In the embodiment shown in FIG. 1, the simulated patient device 140 is a mannequin and comprises a plurality of sensors 141-144. The sensors are in communication with the processor 111 and are configured to detect a position and orientation of the input device. For example, in one embodiment, the simulated patient device 140 may comprise one or more pressure sensors configured to generate and transmit sensor signals indicating a degree of pressure at a location on the simulated patient device 140. In one embodiment, the simulated patient device 140 further comprises a patient processor (not shown) in communication with the sensors 141-144. In such an embodiment, the patient processor is in communication with the processor 111 and is configured to receive sensor signals from the sensors 141-144, to determine a position and orientation of the input device, and transmit a signal to the processor 111 with the position and orientation. In the embodiment shown in FIG. 1, four sensors 141-144 are used, however, in other embodiments, different numbers of sensors may be used. For example, in one embodiment comprising a simulated ultrasound device 130 to be inserted into a simulated patient, sensors may be disposed within the simulated patient device 140 to detect insertion and translational movement of the simulated ultrasound device. In such an embodiment, additional sensors may be used to detect rotational movement of the simulated ultrasound device.

In a further embodiment, the simulated patient device may comprise one or more actuators configured to provide haptic effects to the user. For example, in one embodiment, an actuator (not shown) is configured to output a haptic effect to simulate the presence of an object within the patient, such as providing resistance to pressure on the simulated patient device. In another embodiment, an actuator may be configured to simulate a heartbeat of a baby in the patient's womb. In a further embodiment, an actuator may be configured to resist insertion of a simulated ultrasound device into an orifice in the simulated patent device, such as the patient's throat. In such embodiments, the actuator may be in communication with the processor 111, and the processor 111 is configured to generate an actuator signal to cause an actuator to output a haptic effect and to transmit the actuator signal to the actuator.

In the embodiment shown in FIG. 1, the input device 130 comprises a simulated ultrasound device (SUD). In the embodiment shown, the SUD is a user manipulatable device configured to appear like a standard hand-held ultrasound device. In another embodiment, other types of SUDs may be employed, such as probe-type SUDs that may be able to provide scans in up to 360-degrees of rotation about an axis. In the embodiment shown in FIG. 1, the SUD 130 comprises a housing that can be grasped and manipulated by a user. In some embodiments, the SUD 130 comprises a sensor for detecting a position or orientation of the SUD 130. For example, in one embodiment, the SUD 130 comprises six accelerometers for detecting a position and orientation of the SUD 130. In such an embodiment, three of the accelerometers are configured to detect the SUD's position in three-dimensional space—such as in each of an x, y, and z degree of translational freedom. In such an embodiment, the remaining three accelerometers are configured to detect rotational motion about each of the three translational axes of movement—i.e. rotation about the x, y, and z axes. In another embodiment, SUD 130 comprises a sensor for six degree-of-freedom tracking, such as a Polhemus™ PATRIOT™ sensor system, capable of detecting a magnetic field associated with the SUD 130 and determining a position, movement, or orientation of the device. In such embodiment each of the sensors may generate and transmit one or more sensor signals to indicate a position, movement, or orientation of the SUD 130.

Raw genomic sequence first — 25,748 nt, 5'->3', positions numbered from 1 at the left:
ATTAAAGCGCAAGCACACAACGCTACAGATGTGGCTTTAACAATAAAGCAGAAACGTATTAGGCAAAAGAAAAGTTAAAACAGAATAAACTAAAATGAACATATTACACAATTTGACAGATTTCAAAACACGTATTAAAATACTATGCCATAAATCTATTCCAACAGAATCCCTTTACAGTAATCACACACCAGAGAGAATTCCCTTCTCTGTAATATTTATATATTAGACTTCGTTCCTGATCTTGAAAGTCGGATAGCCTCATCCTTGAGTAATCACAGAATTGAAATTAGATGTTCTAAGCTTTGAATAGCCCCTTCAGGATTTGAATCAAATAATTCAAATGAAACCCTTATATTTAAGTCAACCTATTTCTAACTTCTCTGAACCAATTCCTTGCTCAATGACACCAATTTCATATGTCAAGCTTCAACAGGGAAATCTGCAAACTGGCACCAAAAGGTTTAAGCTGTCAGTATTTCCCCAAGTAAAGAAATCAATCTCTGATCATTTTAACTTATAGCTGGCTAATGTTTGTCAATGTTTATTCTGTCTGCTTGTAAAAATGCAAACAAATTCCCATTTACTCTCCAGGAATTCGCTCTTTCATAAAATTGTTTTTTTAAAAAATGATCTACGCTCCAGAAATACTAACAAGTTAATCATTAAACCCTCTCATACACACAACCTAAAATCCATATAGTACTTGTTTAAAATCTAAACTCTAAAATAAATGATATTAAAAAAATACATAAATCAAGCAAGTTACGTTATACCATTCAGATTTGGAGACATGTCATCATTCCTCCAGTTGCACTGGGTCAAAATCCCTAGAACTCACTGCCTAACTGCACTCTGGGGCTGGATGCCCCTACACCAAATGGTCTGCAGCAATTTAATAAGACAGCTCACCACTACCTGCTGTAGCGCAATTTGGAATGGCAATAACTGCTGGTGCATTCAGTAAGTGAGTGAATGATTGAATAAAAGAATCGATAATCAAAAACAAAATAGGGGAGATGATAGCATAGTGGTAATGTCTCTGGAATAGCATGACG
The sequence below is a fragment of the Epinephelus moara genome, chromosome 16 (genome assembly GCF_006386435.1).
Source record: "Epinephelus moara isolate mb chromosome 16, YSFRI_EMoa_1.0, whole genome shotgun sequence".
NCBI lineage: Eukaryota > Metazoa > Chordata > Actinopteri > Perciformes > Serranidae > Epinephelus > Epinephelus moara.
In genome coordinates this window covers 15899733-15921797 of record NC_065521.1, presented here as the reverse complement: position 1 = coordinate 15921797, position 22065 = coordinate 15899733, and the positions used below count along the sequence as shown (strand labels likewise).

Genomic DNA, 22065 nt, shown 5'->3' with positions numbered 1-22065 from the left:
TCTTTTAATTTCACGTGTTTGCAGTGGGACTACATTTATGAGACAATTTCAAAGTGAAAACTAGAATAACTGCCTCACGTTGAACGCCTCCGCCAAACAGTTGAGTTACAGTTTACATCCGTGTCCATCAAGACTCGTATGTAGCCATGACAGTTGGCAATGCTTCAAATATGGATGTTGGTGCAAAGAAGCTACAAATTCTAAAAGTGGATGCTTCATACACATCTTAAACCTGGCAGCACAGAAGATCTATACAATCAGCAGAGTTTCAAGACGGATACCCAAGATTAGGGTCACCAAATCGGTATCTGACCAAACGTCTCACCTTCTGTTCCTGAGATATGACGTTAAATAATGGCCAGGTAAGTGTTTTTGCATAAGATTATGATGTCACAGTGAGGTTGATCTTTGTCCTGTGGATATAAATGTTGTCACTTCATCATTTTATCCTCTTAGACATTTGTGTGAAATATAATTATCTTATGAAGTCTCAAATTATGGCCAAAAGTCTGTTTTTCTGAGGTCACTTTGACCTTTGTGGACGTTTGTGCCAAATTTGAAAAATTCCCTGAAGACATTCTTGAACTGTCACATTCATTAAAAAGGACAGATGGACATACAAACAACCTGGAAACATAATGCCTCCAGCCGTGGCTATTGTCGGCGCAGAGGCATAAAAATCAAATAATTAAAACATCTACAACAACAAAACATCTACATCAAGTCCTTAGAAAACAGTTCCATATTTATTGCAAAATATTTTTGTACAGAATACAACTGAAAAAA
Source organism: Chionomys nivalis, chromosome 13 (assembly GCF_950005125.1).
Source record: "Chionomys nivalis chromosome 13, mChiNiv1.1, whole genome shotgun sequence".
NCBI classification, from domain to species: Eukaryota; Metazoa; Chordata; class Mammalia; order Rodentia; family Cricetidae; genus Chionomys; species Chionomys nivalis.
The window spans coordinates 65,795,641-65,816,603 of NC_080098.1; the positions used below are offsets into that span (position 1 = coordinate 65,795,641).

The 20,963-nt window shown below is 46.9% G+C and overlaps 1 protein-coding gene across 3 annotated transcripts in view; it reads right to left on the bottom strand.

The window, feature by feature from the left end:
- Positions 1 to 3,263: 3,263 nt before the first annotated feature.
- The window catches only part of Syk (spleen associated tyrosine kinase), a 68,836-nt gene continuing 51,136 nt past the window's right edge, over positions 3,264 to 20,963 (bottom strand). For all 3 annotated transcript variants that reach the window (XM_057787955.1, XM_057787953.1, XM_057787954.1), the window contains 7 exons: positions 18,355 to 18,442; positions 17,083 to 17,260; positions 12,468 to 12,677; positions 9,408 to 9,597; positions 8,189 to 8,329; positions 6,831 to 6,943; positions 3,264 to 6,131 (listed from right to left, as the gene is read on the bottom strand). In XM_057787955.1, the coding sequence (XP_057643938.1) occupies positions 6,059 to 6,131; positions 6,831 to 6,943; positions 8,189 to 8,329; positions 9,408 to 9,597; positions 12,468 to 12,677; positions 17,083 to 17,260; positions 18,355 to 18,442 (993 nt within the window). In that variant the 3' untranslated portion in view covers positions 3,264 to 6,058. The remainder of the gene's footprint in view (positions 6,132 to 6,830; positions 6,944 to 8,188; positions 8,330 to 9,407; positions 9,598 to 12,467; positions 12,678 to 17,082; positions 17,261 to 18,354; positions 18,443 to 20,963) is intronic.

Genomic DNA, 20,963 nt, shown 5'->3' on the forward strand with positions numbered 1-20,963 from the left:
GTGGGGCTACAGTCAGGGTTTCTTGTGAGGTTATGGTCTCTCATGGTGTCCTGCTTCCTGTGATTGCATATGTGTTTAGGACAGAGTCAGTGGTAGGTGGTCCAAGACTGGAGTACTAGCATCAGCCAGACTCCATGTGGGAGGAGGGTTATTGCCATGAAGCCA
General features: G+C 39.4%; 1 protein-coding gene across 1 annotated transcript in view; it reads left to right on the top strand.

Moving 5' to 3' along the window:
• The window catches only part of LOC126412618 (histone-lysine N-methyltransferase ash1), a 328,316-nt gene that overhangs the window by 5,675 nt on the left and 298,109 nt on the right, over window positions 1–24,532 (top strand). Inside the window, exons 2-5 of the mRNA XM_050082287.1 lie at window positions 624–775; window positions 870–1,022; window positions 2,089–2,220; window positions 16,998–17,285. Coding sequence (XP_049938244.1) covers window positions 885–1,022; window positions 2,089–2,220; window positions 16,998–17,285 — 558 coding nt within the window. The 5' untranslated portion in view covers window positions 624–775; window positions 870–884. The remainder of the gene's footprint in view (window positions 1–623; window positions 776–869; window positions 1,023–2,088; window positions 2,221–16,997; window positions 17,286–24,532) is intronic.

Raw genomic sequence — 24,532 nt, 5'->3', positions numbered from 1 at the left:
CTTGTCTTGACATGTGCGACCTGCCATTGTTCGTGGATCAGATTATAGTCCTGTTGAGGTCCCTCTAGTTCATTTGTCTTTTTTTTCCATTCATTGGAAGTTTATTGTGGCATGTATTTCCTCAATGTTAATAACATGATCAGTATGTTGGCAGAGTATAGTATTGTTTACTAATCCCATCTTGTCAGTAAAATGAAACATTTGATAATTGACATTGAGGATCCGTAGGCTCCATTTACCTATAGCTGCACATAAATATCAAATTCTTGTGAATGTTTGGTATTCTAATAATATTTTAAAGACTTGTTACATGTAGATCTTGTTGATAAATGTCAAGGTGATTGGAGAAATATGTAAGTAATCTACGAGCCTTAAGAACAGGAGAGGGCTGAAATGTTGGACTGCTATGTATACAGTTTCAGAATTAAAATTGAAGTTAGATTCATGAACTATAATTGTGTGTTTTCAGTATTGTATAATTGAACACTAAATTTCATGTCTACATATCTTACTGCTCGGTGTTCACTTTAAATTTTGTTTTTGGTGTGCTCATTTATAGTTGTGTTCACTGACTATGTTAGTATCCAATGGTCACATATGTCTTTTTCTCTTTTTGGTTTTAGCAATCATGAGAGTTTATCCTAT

In some embodiments, the SUD 130 may comprise sensors for detecting contact or pressure. For example, in one embodiment, the SUD 130 may comprise a sensor that detects whether the SUD 130 is in contact with the simulated patient device 140. In such an embodiment, a sensor may generate and transmit a sensor signal indicating contact with an object. SUDs 130 may comprise pressure sensors to detect and provide sensor signals indicating a degree of contact with an object, such as a simulated patent device 140. Such pressure signals may be employed to affect an appearance of a simulated ultrasound image. For example, a high degree of pressure may result in deformations of internal organs and structures, though it may provide a clearer simulated ultrasound images because the system may determine less ultrasound energy is lost between the SUD 130 and the simulated patient device 140 than if a low amount of pressure is detected.

In other embodiments, the SUD 130 may comprise other components, such as an on/off switch or a dial or switch for selecting a frequency of the simulated ultrasound waves to be used by the system. In one embodiment, the SUD 130 may comprise a button to cause a simulated ultrasound image to be generated.